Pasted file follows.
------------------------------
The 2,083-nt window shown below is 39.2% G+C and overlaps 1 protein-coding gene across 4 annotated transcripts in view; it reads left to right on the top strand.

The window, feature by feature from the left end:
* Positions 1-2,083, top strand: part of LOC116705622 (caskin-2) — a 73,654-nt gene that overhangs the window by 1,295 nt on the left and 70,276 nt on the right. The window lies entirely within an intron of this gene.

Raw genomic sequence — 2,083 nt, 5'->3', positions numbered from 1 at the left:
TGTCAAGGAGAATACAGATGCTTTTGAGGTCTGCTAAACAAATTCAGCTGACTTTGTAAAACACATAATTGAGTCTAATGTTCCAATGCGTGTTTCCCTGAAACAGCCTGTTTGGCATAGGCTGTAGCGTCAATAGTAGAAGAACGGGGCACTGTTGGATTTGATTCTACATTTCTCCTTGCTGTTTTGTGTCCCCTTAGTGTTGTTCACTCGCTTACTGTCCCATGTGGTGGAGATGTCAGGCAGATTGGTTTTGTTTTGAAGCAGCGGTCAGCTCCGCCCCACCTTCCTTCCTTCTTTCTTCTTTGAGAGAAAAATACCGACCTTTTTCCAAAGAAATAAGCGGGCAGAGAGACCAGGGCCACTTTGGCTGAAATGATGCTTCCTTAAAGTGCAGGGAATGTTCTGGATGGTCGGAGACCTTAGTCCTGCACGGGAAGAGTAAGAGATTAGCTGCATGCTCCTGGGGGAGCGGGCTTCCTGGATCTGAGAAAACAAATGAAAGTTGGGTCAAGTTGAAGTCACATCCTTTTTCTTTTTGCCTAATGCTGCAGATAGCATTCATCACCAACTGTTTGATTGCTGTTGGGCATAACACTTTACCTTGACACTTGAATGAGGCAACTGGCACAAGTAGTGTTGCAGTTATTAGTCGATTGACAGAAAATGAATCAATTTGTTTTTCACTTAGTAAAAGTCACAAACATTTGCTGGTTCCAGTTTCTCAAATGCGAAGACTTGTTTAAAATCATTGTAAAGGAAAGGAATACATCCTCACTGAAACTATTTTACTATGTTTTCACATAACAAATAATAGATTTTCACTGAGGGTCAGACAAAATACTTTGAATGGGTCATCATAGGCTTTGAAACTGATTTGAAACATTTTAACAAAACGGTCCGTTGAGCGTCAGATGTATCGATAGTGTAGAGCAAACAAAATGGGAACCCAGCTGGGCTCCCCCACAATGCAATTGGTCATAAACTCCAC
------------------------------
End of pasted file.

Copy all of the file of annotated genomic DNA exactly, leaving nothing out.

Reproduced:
The 2,083-nt window shown below is 39.2% G+C and overlaps 1 protein-coding gene across 4 annotated transcripts in view; it reads left to right on the top strand.

The window, feature by feature from the left end:
* Positions 1-2,083, top strand: part of LOC116705622 (caskin-2) — a 73,654-nt gene that overhangs the window by 1,295 nt on the left and 70,276 nt on the right. The window lies entirely within an intron of this gene.

Raw genomic sequence — 2,083 nt, 5'->3', positions numbered from 1 at the left:
TGTCAAGGAGAATACAGATGCTTTTGAGGTCTGCTAAACAAATTCAGCTGACTTTGTAAAACACATAATTGAGTCTAATGTTCCAATGCGTGTTTCCCTGAAACAGCCTGTTTGGCATAGGCTGTAGCGTCAATAGTAGAAGAACGGGGCACTGTTGGATTTGATTCTACATTTCTCCTTGCTGTTTTGTGTCCCCTTAGTGTTGTTCACTCGCTTACTGTCCCATGTGGTGGAGATGTCAGGCAGATTGGTTTTGTTTTGAAGCAGCGGTCAGCTCCGCCCCACCTTCCTTCCTTCTTTCTTCTTTGAGAGAAAAATACCGACCTTTTTCCAAAGAAATAAGCGGGCAGAGAGACCAGGGCCACTTTGGCTGAAATGATGCTTCCTTAAAGTGCAGGGAATGTTCTGGATGGTCGGAGACCTTAGTCCTGCACGGGAAGAGTAAGAGATTAGCTGCATGCTCCTGGGGGAGCGGGCTTCCTGGATCTGAGAAAACAAATGAAAGTTGGGTCAAGTTGAAGTCACATCCTTTTTCTTTTTGCCTAATGCTGCAGATAGCATTCATCACCAACTGTTTGATTGCTGTTGGGCATAACACTTTACCTTGACACTTGAATGAGGCAACTGGCACAAGTAGTGTTGCAGTTATTAGTCGATTGACAGAAAATGAATCAATTTGTTTTTCACTTAGTAAAAGTCACAAACATTTGCTGGTTCCAGTTTCTCAAATGCGAAGACTTGTTTAAAATCATTGTAAAGGAAAGGAATACATCCTCACTGAAACTATTTTACTATGTTTTCACATAACAAATAATAGATTTTCACTGAGGGTCAGACAAAATACTTTGAATGGGTCATCATAGGCTTTGAAACTGATTTGAAACATTTTAACAAAACGGTCCGTTGAGCGTCAGATGTATCGATAGTGTAGAGCAAACAAAATGGGAACCCAGCTGGGCTCCCCCACAATGCAATTGGTCATAAACTCCAC